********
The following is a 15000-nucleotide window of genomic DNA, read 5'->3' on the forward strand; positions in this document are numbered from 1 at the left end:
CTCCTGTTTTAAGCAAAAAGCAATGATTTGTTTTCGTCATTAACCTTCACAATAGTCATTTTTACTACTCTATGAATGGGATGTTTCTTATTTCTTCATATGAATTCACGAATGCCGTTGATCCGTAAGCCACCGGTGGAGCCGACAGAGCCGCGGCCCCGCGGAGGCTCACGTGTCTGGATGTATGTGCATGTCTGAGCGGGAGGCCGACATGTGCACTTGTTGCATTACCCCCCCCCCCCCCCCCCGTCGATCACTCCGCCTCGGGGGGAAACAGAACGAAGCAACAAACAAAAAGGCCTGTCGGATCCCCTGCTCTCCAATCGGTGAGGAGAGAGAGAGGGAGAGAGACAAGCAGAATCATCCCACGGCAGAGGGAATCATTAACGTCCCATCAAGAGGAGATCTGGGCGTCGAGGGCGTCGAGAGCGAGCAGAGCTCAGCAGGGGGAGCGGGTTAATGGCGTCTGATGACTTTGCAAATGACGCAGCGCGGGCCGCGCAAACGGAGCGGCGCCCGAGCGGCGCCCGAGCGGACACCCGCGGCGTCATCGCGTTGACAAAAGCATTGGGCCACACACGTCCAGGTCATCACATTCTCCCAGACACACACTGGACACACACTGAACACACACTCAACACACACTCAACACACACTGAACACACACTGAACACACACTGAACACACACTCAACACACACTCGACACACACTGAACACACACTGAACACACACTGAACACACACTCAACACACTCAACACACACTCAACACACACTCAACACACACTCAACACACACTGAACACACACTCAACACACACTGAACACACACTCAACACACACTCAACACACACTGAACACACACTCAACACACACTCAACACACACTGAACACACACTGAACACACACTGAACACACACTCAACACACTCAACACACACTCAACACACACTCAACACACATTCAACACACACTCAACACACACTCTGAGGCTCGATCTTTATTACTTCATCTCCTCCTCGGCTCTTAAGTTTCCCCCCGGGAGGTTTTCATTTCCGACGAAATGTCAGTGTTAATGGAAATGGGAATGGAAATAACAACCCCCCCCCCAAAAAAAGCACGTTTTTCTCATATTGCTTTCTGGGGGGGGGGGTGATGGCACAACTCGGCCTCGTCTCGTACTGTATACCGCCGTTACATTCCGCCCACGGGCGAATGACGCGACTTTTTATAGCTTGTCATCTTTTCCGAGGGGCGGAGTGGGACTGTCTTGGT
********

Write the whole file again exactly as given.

The following is a 15000-nucleotide window of genomic DNA, read 5'->3' on the forward strand; positions in this document are numbered from 1 at the left end:
CTCCTGTTTTAAGCAAAAAGCAATGATTTGTTTTCGTCATTAACCTTCACAATAGTCATTTTTACTACTCTATGAATGGGATGTTTCTTATTTCTTCATATGAATTCACGAATGCCGTTGATCCGTAAGCCACCGGTGGAGCCGACAGAGCCGCGGCCCCGCGGAGGCTCACGTGTCTGGATGTATGTGCATGTCTGAGCGGGAGGCCGACATGTGCACTTGTTGCATTACCCCCCCCCCCCCCCCCCGTCGATCACTCCGCCTCGGGGGGAAACAGAACGAAGCAACAAACAAAAAGGCCTGTCGGATCCCCTGCTCTCCAATCGGTGAGGAGAGAGAGAGGGAGAGAGACAAGCAGAATCATCCCACGGCAGAGGGAATCATTAACGTCCCATCAAGAGGAGATCTGGGCGTCGAGGGCGTCGAGAGCGAGCAGAGCTCAGCAGGGGGAGCGGGTTAATGGCGTCTGATGACTTTGCAAATGACGCAGCGCGGGCCGCGCAAACGGAGCGGCGCCCGAGCGGCGCCCGAGCGGACACCCGCGGCGTCATCGCGTTGACAAAAGCATTGGGCCACACACGTCCAGGTCATCACATTCTCCCAGACACACACTGGACACACACTGAACACACACTCAACACACACTCAACACACACTGAACACACACTGAACACACACTGAACACACACTCAACACACACTCGACACACACTGAACACACACTGAACACACACTGAACACACACTCAACACACTCAACACACACTCAACACACACTCAACACACACTCAACACACACTGAACACACACTCAACACACACTGAACACACACTCAACACACACTCAACACACACTGAACACACACTCAACACACACTCAACACACACTGAACACACACTGAACACACACTGAACACACACTCAACACACTCAACACACACTCAACACACACTCAACACACATTCAACACACACTCAACACACACTCTGAGGCTCGATCTTTATTACTTCATCTCCTCCTCGGCTCTTAAGTTTCCCCCCGGGAGGTTTTCATTTCCGACGAAATGTCAGTGTTAATGGAAATGGGAATGGAAATAACAACCCCCCCCCCAAAAAAAGCACGTTTTTCTCATATTGCTTTCTGGGGGGGGGGGTGATGGCACAACTCGGCCTCGTCTCGTACTGTATACCGCCGTTACATTCCGCCCACGGGCGAATGACGCGACTTTTTATAGCTTGTCATCTTTTCCGAGGGGCGGAGTGGGACTGTCTTGGT